CHICAGO-If developers build fewer parking spaces, will fewer cars come to the Downtown area? City planners and some developers think so; local politicians doubt it.

The debate raged again when amended plans for a multifamily rental tower at Des Plaines Avenue and Kinzie Street were endorsed by the plan commission, calling for an increase in units to 350 while the number of parking spaces was trimmed by nearly one-third to 287. Those numbers work, according to the Department of Planning and Development, because its “forensic evidence” suggests rental units require less parking than condominiums. And even some condominium projects can work with less than the 0.8 parking spaces per unit in Fifield Cos.’ latest proposal, endorsed by the plan commission but with a rare dissenting vote.

If the committee that rewrote the city’s antiquated zoning code had its way, parking requirements would have been greater than 1-for-1, in the Downtown area where public transportation is more plentiful, as well as the outlying neighborhoods, says 50th Ward Alderman Bernard Stone. “Our demand for parking would’ve been 1.5 instead of 1.0,” says Stone, who voted against recommending the Fifield Cos. project even though he represents West Rogers Park on the far North Side. “Even if gasoline goes to $10 a gallon, we still will have people demanding parking.”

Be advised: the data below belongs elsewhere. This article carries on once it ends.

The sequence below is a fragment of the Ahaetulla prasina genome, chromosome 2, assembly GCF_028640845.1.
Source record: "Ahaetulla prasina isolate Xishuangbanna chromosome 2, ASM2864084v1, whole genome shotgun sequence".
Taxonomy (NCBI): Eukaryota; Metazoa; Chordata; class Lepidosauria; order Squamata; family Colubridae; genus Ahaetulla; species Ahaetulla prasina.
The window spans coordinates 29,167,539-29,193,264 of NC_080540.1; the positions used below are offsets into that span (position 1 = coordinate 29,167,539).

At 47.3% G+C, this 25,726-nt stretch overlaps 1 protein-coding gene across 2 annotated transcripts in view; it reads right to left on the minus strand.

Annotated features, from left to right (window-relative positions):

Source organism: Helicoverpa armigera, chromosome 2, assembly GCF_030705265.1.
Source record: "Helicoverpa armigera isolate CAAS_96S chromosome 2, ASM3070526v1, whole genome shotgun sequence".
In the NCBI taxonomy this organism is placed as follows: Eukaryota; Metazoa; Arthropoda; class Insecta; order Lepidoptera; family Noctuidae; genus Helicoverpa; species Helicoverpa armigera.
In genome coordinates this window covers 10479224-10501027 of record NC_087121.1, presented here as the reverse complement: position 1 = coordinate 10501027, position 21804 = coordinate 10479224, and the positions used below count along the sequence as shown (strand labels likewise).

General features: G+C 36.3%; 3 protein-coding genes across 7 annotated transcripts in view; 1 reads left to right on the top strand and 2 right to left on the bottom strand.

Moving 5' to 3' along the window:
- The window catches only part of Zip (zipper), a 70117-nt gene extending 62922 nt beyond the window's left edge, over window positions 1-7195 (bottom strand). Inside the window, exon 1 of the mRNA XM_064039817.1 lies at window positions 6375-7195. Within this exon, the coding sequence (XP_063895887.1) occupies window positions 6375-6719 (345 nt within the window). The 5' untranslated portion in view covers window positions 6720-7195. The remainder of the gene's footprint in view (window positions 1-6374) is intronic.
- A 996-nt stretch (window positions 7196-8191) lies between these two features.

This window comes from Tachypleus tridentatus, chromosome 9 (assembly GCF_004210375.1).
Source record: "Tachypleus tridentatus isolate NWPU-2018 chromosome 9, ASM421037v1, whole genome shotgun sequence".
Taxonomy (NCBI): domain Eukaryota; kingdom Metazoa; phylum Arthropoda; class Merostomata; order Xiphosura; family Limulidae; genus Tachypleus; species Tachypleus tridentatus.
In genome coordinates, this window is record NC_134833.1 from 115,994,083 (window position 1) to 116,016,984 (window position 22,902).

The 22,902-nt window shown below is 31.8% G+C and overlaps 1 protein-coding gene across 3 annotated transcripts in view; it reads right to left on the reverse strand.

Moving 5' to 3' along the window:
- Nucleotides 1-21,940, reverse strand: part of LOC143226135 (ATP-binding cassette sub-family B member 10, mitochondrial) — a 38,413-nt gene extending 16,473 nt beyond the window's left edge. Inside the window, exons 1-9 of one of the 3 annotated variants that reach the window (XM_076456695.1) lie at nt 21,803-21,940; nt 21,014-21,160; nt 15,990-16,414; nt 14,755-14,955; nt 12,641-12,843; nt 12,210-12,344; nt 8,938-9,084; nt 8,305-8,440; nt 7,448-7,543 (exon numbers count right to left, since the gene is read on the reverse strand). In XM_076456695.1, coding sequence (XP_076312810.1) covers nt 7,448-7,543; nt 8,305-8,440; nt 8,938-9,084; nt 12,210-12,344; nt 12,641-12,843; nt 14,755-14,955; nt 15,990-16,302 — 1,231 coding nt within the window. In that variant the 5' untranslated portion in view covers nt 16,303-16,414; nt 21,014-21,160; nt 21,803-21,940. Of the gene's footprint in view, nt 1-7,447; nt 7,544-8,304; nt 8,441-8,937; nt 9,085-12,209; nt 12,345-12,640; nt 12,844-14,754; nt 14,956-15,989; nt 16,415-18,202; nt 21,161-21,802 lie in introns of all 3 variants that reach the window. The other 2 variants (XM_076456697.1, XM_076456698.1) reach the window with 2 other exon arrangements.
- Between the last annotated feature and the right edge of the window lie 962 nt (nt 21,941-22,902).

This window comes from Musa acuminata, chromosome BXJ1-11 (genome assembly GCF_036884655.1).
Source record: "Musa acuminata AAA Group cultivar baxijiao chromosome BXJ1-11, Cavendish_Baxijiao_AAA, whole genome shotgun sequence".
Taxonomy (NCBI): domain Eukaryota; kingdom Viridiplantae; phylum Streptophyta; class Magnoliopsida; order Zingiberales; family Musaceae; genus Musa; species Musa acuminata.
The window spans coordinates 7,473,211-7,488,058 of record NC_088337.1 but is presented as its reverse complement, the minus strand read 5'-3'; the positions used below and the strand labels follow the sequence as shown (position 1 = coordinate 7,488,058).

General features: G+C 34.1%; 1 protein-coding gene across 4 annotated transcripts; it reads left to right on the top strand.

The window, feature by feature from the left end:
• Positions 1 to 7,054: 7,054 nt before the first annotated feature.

Planning and Development officials argue the need for parking in the Downtown area will decrease in the future as rapid transit systems are expanded. “We respectfully agree to disagree, and rely on the history of sales and rentals and the demand for parking spots,” says Planning and Development commissioner Lori T. Healey.

Burton Natarus relies on anecdotal evidence. “Why do I continuously get visits from condo board presidents, saying we don’t have enough parking,” says Natarus, the 42nd Ward alderman who has long sparred with Healey and her predecessors. “The planning people have blinders on. They’re just plain wrong. We need parking garages and parking spaces. We’ve argued this to death.”

Plan commission member George W. Migala suggests the answer is zoning decisions becoming self-fulfilling prophecies. “The market is forced to accept the situation, rather than willing to accept the situation,” he says. “We can’t expect it to cure itself.”

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